As mentioned above, there are many open questions around the consensus algorithm. Given that Nano is so young, it’s not well tested and lacks peer review. This introduces the risk of a serious flaw in the consensus algorithm. For example, what happens if there aren’t enough votes for a quorum in order to resolve a network conflict? Currently, validator nodes rely on the maximum supply number (133,248,289 XRB) in order to determine a quorum and it’s totally possible that a voting process could not have enough validator nodes participating.
Here’s another big question I have: in the event that parts of the Nano network get separated for a long period of time (perhaps due to network issues or other freak occurences), what happens when you rejoin the separated networks? Will the rejoined network be crippled from all the voting processes that would inevitably take place? Is there a mathematical guarantee that the new network will recover?
These are all very important questions and their answers will determine the robustness and, ultimately, the longevity of Nano.
Nano, being inherently feeless, is highly vulnerable to spam. I could run a script where multiple accounts will constantly send transactions between each other creating massive blockchains. Run long enough, it will make validators incredibly expensive to maintain.
It costs next to nothing to create spam in the system yet spam can be very costly. Unlike the traditional blockchain where storage and computational costs are predictable, Nano’s feeless transactions and scalability makes both of these costs highly unpredictable and there is no rule that prevents them from skyrocketing.
Expect these spam attacks to occur as Nano increases in popularity and we will have to see how the development team responds.
Nano doesn’t incentivize decentralization
Nano’s validator nodes are very expensive to operate run. The operation costs consist of high network throughput costs and modest processing and storage costs. Since there’s no reward for running a Nano validator node, validator node operators are prone to centralization.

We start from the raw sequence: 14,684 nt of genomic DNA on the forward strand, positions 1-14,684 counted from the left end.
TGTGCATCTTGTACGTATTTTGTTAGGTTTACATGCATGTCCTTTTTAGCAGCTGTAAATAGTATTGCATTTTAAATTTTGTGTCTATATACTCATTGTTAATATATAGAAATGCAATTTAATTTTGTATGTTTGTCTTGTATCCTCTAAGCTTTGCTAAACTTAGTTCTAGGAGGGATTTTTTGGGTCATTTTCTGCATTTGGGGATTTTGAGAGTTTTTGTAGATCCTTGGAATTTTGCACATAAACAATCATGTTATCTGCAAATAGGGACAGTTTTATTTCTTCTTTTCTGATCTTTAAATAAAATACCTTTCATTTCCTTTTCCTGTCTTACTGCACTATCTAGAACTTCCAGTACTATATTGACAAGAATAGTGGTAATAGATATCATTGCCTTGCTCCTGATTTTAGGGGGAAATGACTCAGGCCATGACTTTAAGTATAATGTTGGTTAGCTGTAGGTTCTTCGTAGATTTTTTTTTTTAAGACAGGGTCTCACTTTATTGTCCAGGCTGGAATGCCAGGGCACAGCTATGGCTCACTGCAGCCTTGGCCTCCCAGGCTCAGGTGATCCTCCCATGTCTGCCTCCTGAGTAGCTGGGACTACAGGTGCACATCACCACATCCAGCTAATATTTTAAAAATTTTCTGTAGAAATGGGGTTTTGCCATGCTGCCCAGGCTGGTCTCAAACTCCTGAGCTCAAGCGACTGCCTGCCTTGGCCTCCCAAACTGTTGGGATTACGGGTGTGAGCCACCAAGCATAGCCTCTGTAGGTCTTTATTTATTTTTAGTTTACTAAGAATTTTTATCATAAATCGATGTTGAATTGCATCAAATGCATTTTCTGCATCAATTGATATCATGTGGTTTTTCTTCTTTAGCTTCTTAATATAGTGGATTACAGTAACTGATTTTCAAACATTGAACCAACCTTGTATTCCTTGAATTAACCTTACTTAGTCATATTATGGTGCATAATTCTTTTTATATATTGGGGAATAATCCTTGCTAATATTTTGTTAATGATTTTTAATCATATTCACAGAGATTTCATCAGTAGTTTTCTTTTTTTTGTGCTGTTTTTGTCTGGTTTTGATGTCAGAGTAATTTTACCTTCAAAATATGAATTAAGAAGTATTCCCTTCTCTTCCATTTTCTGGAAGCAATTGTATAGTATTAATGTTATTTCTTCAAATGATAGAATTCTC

Some people argue that this is not a problem since wealthy businesses relying on the Nano network are incentivized to run validator nodes to secure the network. Large investors might also be incentivized to run validator nodes in order to secure their investment. However, we have yet to see if this is true.
Limited applications - no smart contracts
Smart contracts are an undervalued yet very powerful extension to cryptocurrencies. I have a strong feeling that the any cryptocurrency that wants to be successful in the long run must support smart contracts. However, I have reservations on whether Nano will ever be able to support smart contracts given that its system is so radically different.
Bottomline - am I bullish on Nano?
Nano works as described - near instant and feeless transactions with unlimited transaction throughput. It has a lot of potential to seriously challenge big names like IOTA and even Bitcoin. However, Nano is currently being held back by an unproven consensus algorithm, spam vulnerability, centralization concerns, and the lack of smart contracts. Nevertheless, the network in its current state works and it works well. Although there are still many open questions around the project, I am quite bullish for it.